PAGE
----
The study aims to investigate whether participation to massive open online courses (MOOCs) may lead to labor market returns and through which mechanisms such relative advantage may take place. Indeed, despite high figures of registered users, empirical studies on occupational returns are limited and MOOCs may represent a viable, cost-efficient example of lifelong learning practice to respond to the demand of a better skilled workforce for the fourth industrial revolution.
The study is based on qualitative empirical material constituted by a set of 21 qualitative semi-structured interviews conducted in 2019 among learners who registered in MOOCs provided by European higher education institutions.
Interviews return a situation in which MOOCs are beneficial for work: learners appreciate the new knowledge and skills they can access, with time flexibility and low entry cost. However, MOOCs positive contribution is not at everyone’s reach: self-selection issues tend to further advantage individuals with high levels of education and individual resources. Moreover, MOOCs can increase the risk of a shift of responsibility for training to the employees and qualify as a lower tier type of qualification, reinforcing social closure mechanisms based on educational credentials.
The study contributes to the empirical analysis of MOOCs economic returns empirically, by providing original qualitative material. Second, it contributes theoretically by bridging literature on economic and occupational returns to education on one side and literature on digital technologies in education on the other, providing new insights on the potentials and limits of MOOCs as a new form of lifelong learning.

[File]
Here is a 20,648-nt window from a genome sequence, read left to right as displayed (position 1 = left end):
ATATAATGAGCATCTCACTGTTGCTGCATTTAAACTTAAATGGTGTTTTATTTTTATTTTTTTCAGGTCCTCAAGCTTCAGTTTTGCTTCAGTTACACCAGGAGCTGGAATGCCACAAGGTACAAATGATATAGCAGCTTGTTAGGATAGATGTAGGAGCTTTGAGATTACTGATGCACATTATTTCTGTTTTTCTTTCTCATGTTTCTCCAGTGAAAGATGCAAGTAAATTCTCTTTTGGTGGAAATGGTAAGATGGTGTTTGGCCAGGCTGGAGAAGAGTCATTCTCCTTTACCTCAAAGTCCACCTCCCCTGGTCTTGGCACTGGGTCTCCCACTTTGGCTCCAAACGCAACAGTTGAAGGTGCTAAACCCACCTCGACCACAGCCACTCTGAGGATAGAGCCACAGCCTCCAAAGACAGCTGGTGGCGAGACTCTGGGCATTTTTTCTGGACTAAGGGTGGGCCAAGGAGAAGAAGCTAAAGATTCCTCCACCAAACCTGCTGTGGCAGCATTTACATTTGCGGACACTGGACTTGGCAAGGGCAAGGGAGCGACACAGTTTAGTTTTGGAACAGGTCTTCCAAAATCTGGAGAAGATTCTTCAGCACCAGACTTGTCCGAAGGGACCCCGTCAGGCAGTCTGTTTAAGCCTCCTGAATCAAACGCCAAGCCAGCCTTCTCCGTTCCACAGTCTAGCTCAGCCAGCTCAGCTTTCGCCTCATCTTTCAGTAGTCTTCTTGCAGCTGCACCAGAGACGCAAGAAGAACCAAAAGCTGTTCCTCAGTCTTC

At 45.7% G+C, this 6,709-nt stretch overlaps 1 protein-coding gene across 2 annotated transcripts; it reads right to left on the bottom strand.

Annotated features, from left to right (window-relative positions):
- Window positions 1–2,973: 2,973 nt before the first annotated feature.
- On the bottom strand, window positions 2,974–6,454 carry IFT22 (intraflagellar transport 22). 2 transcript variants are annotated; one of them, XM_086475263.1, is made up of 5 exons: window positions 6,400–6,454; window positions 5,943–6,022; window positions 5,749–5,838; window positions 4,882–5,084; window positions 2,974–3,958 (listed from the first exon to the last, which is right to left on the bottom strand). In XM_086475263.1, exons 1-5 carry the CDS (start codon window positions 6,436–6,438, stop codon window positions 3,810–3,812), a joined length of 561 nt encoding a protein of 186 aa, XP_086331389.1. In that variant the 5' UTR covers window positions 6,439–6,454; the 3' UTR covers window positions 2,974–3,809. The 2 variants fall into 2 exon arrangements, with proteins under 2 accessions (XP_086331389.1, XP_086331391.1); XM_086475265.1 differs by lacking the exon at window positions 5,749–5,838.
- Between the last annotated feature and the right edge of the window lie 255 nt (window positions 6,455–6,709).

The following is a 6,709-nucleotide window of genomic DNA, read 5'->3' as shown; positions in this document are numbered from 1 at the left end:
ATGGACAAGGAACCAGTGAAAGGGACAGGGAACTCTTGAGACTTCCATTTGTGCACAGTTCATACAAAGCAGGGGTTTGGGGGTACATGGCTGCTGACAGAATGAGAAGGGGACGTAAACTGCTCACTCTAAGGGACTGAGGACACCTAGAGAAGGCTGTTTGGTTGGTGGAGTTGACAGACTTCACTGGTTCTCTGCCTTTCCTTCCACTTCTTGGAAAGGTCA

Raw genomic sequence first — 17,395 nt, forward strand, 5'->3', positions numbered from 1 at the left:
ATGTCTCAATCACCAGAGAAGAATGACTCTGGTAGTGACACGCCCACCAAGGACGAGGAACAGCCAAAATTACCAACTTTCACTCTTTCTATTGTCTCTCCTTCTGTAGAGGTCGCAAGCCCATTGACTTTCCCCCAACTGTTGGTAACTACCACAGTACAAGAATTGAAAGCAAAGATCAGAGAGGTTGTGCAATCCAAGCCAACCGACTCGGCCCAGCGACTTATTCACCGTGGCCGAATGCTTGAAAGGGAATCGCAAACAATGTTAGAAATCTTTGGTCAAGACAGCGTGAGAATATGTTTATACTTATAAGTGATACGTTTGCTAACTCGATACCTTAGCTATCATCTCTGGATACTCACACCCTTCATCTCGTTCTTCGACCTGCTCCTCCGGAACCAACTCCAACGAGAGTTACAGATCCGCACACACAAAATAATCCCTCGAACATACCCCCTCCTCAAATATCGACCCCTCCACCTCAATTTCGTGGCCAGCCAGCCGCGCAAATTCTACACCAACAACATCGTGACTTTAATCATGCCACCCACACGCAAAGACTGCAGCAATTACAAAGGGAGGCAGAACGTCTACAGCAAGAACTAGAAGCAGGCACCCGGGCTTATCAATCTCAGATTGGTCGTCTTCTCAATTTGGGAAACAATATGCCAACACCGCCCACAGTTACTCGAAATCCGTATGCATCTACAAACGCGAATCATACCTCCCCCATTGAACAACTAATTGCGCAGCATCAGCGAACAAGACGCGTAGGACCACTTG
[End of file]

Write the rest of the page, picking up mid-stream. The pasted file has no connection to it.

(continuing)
The authors thank the Joint Research Center of the European Commission (Seville), in particular, Yves Punie and Jonatan Castano-Munoz for their support in accessing MOOC Knowledge database and in recruiting interviewees. The authors thank Antonella Rizzello for her contribution to the data collection.
This project has received funding from the H2020-MSCA-IF-2016 program under grant agreement No 750242. The work reflects only the author’s view and the Commission is not responsible for any use that may be made of the information it contains.
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